Linked by Thom Holwerda on Tue 17th Dec 2013 00:05 UTC
PDAs, Cellphones, Wireless

We just discovered an issue in both 1.0.0.5 and 1.0.1.10 today which causes update of the store token required for accessing store repositories to fail. A fix for that has been pushed a few minutes ago: The update to version 1.0.1.12 you might be seeing on your device soon contains exactly this one fix to keep store access working.

My Jolla arrived this morning, and I've been playing with it all day. It is by far the most exciting device and operating system I've used in a long, long time. When it arrived, the first update to the operating system was already waiting for me to be installed - and only a few hours later, another update is hitting the device. They have promised another large bugfix and stability update before the end of the year, with updates with new features arriving early next year.

These men and women know what they're doing. They're not overselling, and they keep their promises. A very promising start.

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RE[6]: Other open platforms
by Lennie on Tue 17th Dec 2013 23:38 UTC in reply to "RE[5]: Other open platforms"
Lennie
Member since:
2007-09-22

HTML5 has it's advantages, but it is hard to predict what will happen.

Usually the open platform eventually wins, but it takes a lot of time and hard work, because the proprietary, probably closed and possibly native solutions are always first in a market. It takes time to create standards.

Have a look at for example what things Mozilla had to implement (a lot did not have a web standard yet):

https://wiki.mozilla.org/WebAPI

You have to think of a solution, create it in a way which is portable and still flexible, supporting many different implementations or devices and screensizes. And propose that to the different W3C working groups for development as a standard.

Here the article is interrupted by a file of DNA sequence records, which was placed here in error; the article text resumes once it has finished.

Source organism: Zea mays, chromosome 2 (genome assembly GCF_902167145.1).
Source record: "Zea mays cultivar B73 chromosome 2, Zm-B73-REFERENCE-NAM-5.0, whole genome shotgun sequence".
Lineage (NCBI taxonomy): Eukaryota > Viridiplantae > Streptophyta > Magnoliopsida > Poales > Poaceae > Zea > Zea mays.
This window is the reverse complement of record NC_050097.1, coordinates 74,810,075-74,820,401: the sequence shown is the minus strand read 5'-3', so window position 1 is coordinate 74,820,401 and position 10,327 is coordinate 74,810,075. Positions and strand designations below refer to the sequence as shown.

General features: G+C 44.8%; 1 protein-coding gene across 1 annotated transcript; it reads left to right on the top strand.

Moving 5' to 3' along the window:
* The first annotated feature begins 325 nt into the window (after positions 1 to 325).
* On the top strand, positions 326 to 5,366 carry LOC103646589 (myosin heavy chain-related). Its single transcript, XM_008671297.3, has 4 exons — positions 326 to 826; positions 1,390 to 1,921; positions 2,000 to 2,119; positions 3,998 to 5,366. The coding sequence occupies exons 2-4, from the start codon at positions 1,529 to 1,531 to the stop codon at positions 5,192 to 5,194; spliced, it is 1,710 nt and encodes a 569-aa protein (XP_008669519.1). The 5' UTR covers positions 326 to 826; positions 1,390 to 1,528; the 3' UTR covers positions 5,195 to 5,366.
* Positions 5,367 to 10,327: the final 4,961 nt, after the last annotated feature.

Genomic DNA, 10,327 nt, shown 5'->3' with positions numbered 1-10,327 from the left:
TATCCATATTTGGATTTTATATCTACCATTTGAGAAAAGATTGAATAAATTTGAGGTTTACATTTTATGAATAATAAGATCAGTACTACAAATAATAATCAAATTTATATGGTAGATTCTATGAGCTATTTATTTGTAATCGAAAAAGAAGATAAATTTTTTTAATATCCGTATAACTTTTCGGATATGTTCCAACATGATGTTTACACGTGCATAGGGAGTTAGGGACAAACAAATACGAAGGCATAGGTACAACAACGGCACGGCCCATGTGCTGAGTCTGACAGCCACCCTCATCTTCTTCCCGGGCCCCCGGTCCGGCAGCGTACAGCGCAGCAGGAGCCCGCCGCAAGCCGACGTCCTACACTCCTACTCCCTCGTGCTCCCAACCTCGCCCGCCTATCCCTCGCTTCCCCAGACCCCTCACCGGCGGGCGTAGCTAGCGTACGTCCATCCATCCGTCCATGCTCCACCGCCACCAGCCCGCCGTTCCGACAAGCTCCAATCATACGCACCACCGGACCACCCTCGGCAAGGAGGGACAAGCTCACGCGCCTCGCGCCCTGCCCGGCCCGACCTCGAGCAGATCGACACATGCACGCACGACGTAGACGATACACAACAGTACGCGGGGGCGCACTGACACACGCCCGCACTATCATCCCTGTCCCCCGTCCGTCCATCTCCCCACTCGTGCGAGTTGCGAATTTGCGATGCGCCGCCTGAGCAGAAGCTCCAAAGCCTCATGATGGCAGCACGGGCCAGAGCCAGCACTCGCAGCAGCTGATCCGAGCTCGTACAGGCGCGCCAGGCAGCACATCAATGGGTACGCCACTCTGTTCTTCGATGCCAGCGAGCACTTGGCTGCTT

Then other companies can join the effort to write a specification. They might have different ideas or priorities. So you'll have to collaborate.

Before you get to that stage you might be able to start to develop parts of the code, but you can't release your code as-is to the public yet. As the API isn't stable yet.

At the moment Firefox OS has a small following, but there are millions of webdevelopers and only 100's of thousands of iOS/Android developers.

Reply Parent Score: 3

RE[7]: Other open platforms
by moondevil on Wed 18th Dec 2013 08:21 in reply to "RE[6]: Other open platforms"
moondevil Member since:
2005-07-08

I write portable native code. That is what C++ is for.

Reply Parent Score: 3

RE[8]: Other open platforms
by Lennie on Wed 18th Dec 2013 11:13 in reply to "RE[7]: Other open platforms"
Lennie Member since:
2007-09-22

Good. Very good, there is nothing wrong with that.

Programming is a very useful skill. I think more people should have these skills, after all: "Software is eating the world". As an example, Amazon is not a books company, or a hosting provider, but a software development company.

I'm just saying: webtechnologies are open standards with widespread adoption. Because the webtechnologies are faster to develop for it is quicker to get a result. And you can deliver to more, diverse platforms with mostly the same code. And it has a built-in update system.

Which makes it cheaper to develop, because the time needed to do so is shorter and the people needed to do so can be less skilled.

There is some overhead, but on one hand the overhead is getting smaller and on the other the performance of the systems running the code is improving.

This means a lot of applications could be build with webtechnologies.

It also means the applications build with webtechnologies will most of the time not be the fist in a market. So native a lot of the time has the first-mover advantage.

It's a battle. A platform battle.

Reply Parent Score: 2